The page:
The Twelve Days of Writing

My year of writing, set to the popular song, and what I learned from it.

On the first day of writing, my true love gave to me (No he didn’t! I did it all myself. Although he was my first reader and could thus have stamped on the whole darn dream. Instead he said, it’s good, carry on, and went back to playing on his Iphone). That’s what got me started.

12 critique workshops… my first foray into taught creative writing, being one of those saddos who hasn’t got an MA. Learnt it all out of books, me. I found it really expanded my writing world to sit in a room with others and discuss the things I think about all day by myself. Also, I gained some fun drinking buddies for when we need to drown our writing sorrows.

11 books on writing….at least. I’m obsessed with reading about writing and writing about reading and…so on. I learned that when the student is ready, the teacher will appear (on for £5.99).

10 incidents of stalking…(agents, celebs, publishers….I may be shy and it may have been my first year of writing but I jumped in with both proverbial feet (you can’t very well jump in with one. Would lead to much ligament damage) and no one told me to go away. I learnt it’s not networking when you’re passionate about what you’re doing and love every second).

9 blogs subscribed to….the internet is an amazing place for writing. I’ve already found dozens of invaluable blogs explaining everything from the process and craft to the nitty-gritty of publishing. Like a whole world of friends you haven’t met yet, and maybe never will.

8 Tweets a – trending…..Twitter is a revelation to me. The point, which eluded me before, is of course that you can cosy up to your idols in an illusion of intimacy, and no one gets a restraining order! Your favourite writers may even tweet back, and you can also subtly stalk agents and publishers. Result!

7 MAs offered….God, everywhere does an MA, don’t they? I haven’t got one and I can’t decide if I need it or not. I know it would be lovely to spend all that time studying and learning, but is it worth 7 grand? Still to be decided. However I did learn how much value certain lit establishment figures place on one. Right or wrong? Discuss.

6 competitions entered….I learned there’s a wealth of competitions out there, from short stories to full-length novels (not so many, yes, but they do exist). I can’t stress how much it’s worth keeping an eye out. I nearly missed the one I was shortlisted for, and found out with about 10 minutes to spare before the deadline. I’ve entered a few short story competitions too. It isn’t really my thing but it’s useful practice, discipline – sticking to the word count etc – and feedback. Plus, you might win….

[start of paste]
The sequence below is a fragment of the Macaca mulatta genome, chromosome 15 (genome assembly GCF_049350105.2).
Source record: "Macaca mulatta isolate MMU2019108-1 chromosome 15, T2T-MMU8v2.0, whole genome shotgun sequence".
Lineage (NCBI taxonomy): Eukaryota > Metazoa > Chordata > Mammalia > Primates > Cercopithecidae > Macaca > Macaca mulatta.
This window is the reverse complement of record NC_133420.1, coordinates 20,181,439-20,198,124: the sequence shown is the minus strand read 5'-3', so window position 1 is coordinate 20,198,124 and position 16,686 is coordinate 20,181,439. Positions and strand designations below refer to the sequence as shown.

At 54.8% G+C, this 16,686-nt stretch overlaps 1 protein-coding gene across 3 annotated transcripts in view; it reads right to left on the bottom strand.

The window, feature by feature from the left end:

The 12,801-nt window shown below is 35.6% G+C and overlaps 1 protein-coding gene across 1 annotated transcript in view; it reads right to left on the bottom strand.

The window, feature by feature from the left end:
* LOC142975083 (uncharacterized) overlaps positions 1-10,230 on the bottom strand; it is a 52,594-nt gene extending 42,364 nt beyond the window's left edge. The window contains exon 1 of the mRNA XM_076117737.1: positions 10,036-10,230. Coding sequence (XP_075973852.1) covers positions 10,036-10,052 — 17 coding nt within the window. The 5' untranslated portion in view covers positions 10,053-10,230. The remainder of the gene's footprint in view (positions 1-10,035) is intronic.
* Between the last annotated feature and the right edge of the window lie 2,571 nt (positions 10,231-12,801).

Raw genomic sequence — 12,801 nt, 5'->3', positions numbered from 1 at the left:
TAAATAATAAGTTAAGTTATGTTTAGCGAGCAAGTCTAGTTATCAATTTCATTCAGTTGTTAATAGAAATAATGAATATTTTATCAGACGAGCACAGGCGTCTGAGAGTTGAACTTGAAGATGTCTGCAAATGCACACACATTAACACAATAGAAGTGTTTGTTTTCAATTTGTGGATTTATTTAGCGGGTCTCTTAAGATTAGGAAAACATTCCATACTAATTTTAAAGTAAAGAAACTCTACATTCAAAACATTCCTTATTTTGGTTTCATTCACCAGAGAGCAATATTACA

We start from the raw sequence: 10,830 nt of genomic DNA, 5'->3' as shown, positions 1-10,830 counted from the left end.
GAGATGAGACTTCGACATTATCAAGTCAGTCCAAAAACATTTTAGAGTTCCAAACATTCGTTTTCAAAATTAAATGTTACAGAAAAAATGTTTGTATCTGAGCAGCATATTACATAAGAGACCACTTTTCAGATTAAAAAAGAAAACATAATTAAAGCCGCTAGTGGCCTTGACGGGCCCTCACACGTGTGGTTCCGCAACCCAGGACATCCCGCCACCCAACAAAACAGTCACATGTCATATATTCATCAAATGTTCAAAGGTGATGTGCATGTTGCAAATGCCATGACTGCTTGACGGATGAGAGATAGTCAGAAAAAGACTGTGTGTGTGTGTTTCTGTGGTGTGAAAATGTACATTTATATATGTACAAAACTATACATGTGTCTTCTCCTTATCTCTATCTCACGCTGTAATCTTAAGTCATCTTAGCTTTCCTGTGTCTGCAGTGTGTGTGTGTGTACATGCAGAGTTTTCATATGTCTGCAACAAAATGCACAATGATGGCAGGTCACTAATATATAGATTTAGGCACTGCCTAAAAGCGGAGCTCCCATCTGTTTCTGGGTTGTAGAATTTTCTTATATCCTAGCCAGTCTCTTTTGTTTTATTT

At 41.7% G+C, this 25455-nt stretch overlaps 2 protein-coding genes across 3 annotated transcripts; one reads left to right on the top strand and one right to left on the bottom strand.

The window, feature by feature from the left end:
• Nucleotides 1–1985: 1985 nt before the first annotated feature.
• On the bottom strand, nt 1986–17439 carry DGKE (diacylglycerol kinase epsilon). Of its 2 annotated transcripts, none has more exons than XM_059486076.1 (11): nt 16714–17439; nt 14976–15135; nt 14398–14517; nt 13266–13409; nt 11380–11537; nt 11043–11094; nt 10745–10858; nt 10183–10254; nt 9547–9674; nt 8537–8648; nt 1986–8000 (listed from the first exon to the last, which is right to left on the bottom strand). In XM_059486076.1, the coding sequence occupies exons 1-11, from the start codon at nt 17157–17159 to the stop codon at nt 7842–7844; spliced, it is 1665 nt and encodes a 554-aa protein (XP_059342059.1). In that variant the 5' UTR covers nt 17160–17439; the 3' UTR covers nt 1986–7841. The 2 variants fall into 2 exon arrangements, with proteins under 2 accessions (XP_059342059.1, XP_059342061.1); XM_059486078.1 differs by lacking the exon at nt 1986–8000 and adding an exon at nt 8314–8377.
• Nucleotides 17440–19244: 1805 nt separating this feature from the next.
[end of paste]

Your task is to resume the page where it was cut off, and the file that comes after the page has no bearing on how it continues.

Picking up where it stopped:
…5 gold rings….Or maybe not, but I did win £500 so far from my writing. Not too shabby! And that teaches me there is a bit of money to be made from the hobby, if you’re lucky. You can also win fun prizes (like an Ereader). In fact it’s just like my childhood quizzing career, which kept me in book tokens and schoolbags for many years.

4 agents calling….You know how getting an agent is the alpha and omega, the moon you reach for when the sun of getting published is so big you can’t look directly at it? And you send out stuff and then…they say no? Well, if you get shortlisted in a big competition, agents may well come and find you. See what I mean about how useful competitions are?

3 Synopses finished….Future books, unwritten, largely unplanned, summarised on one sheet of A4 for what may be very important purposes! It still gives me palpitations to think about it. I haven’t written the books yet, but I have to say what happens. This is more terrifying than The Descent 2.

2 Novels finished…..and onto the third. Number one was sweated and wept out over 18 months and I still feel I don’t quite know how to write something so ambitious , or rather I don’t know how to fix the vague problems I perceive. But number two was really a breeze to write. This fills me full of fear now I’ve started on the next – what if I can’t do it again?

….and a lovely fat publishing deeeeeeal……Could it be? There’s a massive 10 days left of the year still, so watch this space. You never know.

Mary, 45, likes cheese, had childhood encounter with jar so afraid of pickles (and so on)

Even more exciting things are afoot out there in publishing world; meanwhile I still have to earn my crust reading reports with sentences like ….’Describe: to describe an action means you write a written overview of the action including references to any supporting material….’ Er, as in, I drank my tea, here’s a report, see picture of me drinking it? I’m not sure what the rest said because I fell asleep. I shouldn’t complain too much though. My crust is very much an all-butter brioche rather than a Tesco’s economy loaf.

Meanwhile in my real job (as opposed to the one I actually, you know, get paid for), I’m about 7,000 words into my new book. It’s an exciting time, especially if like me you can’t work by writing long outlines and character definitions beforehand. I know some people do this, scribbling down long lists of the character’s eye colour, weight, starsign, views on pickled onions etc. Eg ‘Margaret is 5’6 with blonde hair, highlighted and prone to static. Uses Dove Colour Care shampoo. Had unfortunate incident with Guinea pig, now afraid of all small rodents except chinchillas’. It clearly works for some, and many writing books recommend that you do this. In fact some say you should work out all your plot and characters in advance, putting in appropriate highs and lows, tension points, cliffhangers etc, and then the writing is like filling in the dots. I think that’s the most depressing thing I’ve ever heard.